"The Midwest was relatively spared" from the country's coronavirus epidemic early on because the region was "prepared because [of] what happened in New York; [it] was such a catastrophe that things got very serious out here in the Midwest—Republican and Democratic governors alike—really were very careful. And that was good, so we had really a low rate of cases," Murphy explained. However, he said, "And then what happened in the Midwest ... because it wasn't … as bad as New York, wasn't as bad as the last Southern wave—things just kind of slowly crept out of control and it became incredibly political. And people forgot about the fact that this is a pandemic."

    Amesh Adalja, a senior scholar at the Johns Hopkins Center for Health Security, told CNN that he expects the United States will continue "to see … rolling hot spots" like it's experiencing now, as governors struggle to "right-size their response" to new coronavirus outbreaks and areas throughout the country "have more or less controls in place."

    "Many governors do their own thing as best as they can and some do better than others. … So it's not surprising to me that you see this kind of slipping out of control in certain places and getting back under control … and then the same thing being repeated over and over again," Adalja said. "I think this will be the new normal," he added.

    Ashish Jha, director of the Harvard Global Institute of Health, said the rolling hot spots are a result of "one mishap after another" in the United States' response to the country's coronavirus epidemic. "We didn't get here overnight," he said, adding, "The single factor that really differentiates us from everybody else is denialism that has pervaded our entire approach."

    HHS seeks communications contract to 'defeat despair and inspire hope' on coronavirus epidemic

    As the novel coronavirus continues to spread throughout the country, HHS is seeking to award a communications firm a more than $250 million contract to launch a public campaign intended to "defeat despair and inspire hope" on the country's coronavirus epidemic, according to internal HHS document obtained by Politico.

    According to Politico, HHS weeks ago sent a "performance work statement" to several communications firms that stated the department is looking for a firm to create public service advertisements that's primarily focused on encouraging Americans to "engage in behavior that actively promote[s] health behaviors or good citizenship."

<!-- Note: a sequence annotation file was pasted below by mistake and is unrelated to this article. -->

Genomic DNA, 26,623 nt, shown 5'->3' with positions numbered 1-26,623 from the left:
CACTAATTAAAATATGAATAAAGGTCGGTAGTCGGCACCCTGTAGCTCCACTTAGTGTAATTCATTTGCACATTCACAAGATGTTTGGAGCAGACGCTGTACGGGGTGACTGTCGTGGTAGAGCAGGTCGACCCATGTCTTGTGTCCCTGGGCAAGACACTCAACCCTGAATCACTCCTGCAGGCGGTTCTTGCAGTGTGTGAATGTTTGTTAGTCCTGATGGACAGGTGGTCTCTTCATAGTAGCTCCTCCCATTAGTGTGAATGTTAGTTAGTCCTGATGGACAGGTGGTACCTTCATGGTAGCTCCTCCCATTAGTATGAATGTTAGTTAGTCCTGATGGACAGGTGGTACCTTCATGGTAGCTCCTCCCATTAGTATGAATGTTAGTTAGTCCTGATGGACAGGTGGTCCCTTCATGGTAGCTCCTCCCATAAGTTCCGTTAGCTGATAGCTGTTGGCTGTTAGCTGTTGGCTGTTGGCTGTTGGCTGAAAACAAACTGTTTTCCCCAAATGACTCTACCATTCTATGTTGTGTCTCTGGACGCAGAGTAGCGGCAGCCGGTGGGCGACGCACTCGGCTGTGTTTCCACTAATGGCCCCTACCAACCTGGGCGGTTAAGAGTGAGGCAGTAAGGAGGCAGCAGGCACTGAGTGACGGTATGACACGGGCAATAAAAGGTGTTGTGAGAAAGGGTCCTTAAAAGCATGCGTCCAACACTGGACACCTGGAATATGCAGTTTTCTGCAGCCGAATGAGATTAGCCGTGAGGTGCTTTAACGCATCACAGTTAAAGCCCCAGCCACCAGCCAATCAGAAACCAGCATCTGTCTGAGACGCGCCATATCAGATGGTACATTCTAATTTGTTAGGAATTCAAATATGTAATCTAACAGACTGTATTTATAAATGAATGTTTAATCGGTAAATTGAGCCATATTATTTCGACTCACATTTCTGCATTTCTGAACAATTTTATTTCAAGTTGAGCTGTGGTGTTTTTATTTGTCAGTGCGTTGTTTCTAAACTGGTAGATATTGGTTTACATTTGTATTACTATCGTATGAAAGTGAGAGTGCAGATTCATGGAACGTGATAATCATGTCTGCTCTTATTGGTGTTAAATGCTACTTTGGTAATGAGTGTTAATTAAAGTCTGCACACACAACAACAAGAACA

Politico reports that HHS in the document also wrote that the contract's goals are to:

    • "[D]efeat despair and inspire hope, sharing best practices for businesses to operate in the new normal and instill confidence to return to work and restart the economy";
    • Deliver public health, treatment, and vaccine information regarding the novel coronavirus as the country reopens businesses and eases coronavirus-related restrictions;
    • Establish a "coalition of spokespeople" around the United States; and
    • Provide the public with information on phases of the country's reopening.

    "By harnessing the power of traditional, digital, and social media, the sports and entertainment industries, public health associations, and other creative partners to deliver important public health and economic information, the [Trump] administration can defeat despair, inspire hope, and achieve national recovery," the document states, according to Politico.

    According to Politico, HHS wrote that the contract winner would spend most of the contract's funding from September of this year until January. The firm that receives the contract would work with HHS' assistant secretary for public affairs, Politico reports.

    Commenting on the proposed contract, a senior HHS official reportedly told Politico, "In the run-up to a vaccine that's going to save American lives, there is a lot of amount of public health information that we need to get out there and it includes how to live your lives, run your offices and businesses in the time of Covid, but it's also about the flu vaccine and the Covid vaccine, and all of this is fundamentally important." The official continued, "Defeating the mental health challenges of the coronavirus, the despair, is nearly as important as defeating the physical dangers of the virus" (Kane, CNN, 8/25; New York Times [1], 9/1; Feuer, CNBC, 8/31; Sullivan, The Hill, 8/27; Lippman, Politico, 8/31; Klar, The Hill, 8/31; New York Times [2], 9/1).